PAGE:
If people don’t get up to leave when they should, remind them with a gentle ‘thanks for coming, that’s all for you’. Smaller numbers, with relevant interest, will help you hold a successful meeting.

Before the Meeting

Send a summary of what is going to be discussed, and your forward schedule of Changes due to be actioned over the next month (or so). Don’t expect everyone to read it – some will pay great attention, others won’t look at it until the meeting starts. You can usually guess how it will be for different groups, and so is something you can factor into your time estimates.

Have spare print-outs ready for everyone.

Stick to the Agenda

Be ruthless in steering conversation away from this week’s hot issue to the items on the Agenda.

After the meeting

Send a concise summary of the outcomes reached, and estimate when the next meeting will be. 

Friday, 17 Aug 2007

What you save on the swings might be lost on the licensing roundabouts writes Tracey Caldwell

Hardware and software are getting divorced or at least having an open relationship if the excitement around virtual environments anything to go by. For believers, the benefits of virtual environments are anything but intangible. For the uninitiated, if there are any left, virtualisation allows computers to run multiple operating systems simultaneously in different partitions called virtual machines. A single server can replace several and software tasks can be moved around from one server to another.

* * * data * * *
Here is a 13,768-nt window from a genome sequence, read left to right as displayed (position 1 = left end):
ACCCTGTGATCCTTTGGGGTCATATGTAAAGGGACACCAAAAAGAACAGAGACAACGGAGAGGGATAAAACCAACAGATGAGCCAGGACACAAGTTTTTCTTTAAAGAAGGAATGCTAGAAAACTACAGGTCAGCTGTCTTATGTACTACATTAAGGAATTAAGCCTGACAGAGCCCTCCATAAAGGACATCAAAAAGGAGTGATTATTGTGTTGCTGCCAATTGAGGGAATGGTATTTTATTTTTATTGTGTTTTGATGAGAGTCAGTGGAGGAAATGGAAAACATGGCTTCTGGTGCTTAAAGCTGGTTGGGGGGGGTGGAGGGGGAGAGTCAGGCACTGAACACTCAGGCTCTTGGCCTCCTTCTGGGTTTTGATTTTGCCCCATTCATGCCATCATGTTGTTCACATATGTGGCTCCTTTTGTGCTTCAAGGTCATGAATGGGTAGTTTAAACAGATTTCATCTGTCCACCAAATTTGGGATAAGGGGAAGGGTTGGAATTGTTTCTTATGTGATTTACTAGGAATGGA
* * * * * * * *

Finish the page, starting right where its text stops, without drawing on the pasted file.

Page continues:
The possibilities seem endless for IT teams: running different operating systems on one machine, making backup copies while trying out different scenarios and installing patches, backing up employee PCs. Support teams meanwhile are shuddering in horror at the flipside of unregulated and constantly shifting software environments causing havoc with hardware and networking set-ups.

Sceptics might also think that hard disk manufacturers must be loving the explosion of interest in virtual environments but the Ethernet savvy can even run an entire virtual SAN. Collect green points too for switching off the power to multiple real world servers and running multiple virtual servers on one hardware platform.

Virtualisation company VMWare is hot property at the moment as parent company EMC issued 10% of VMWare as shares on the New York Stock exchange on Tuesday. The shares were reported to have shot up in value 76% in one day. Intel and Cisco have already grabbed a slice of the action with six figure injections of cash into VMWare announced in July.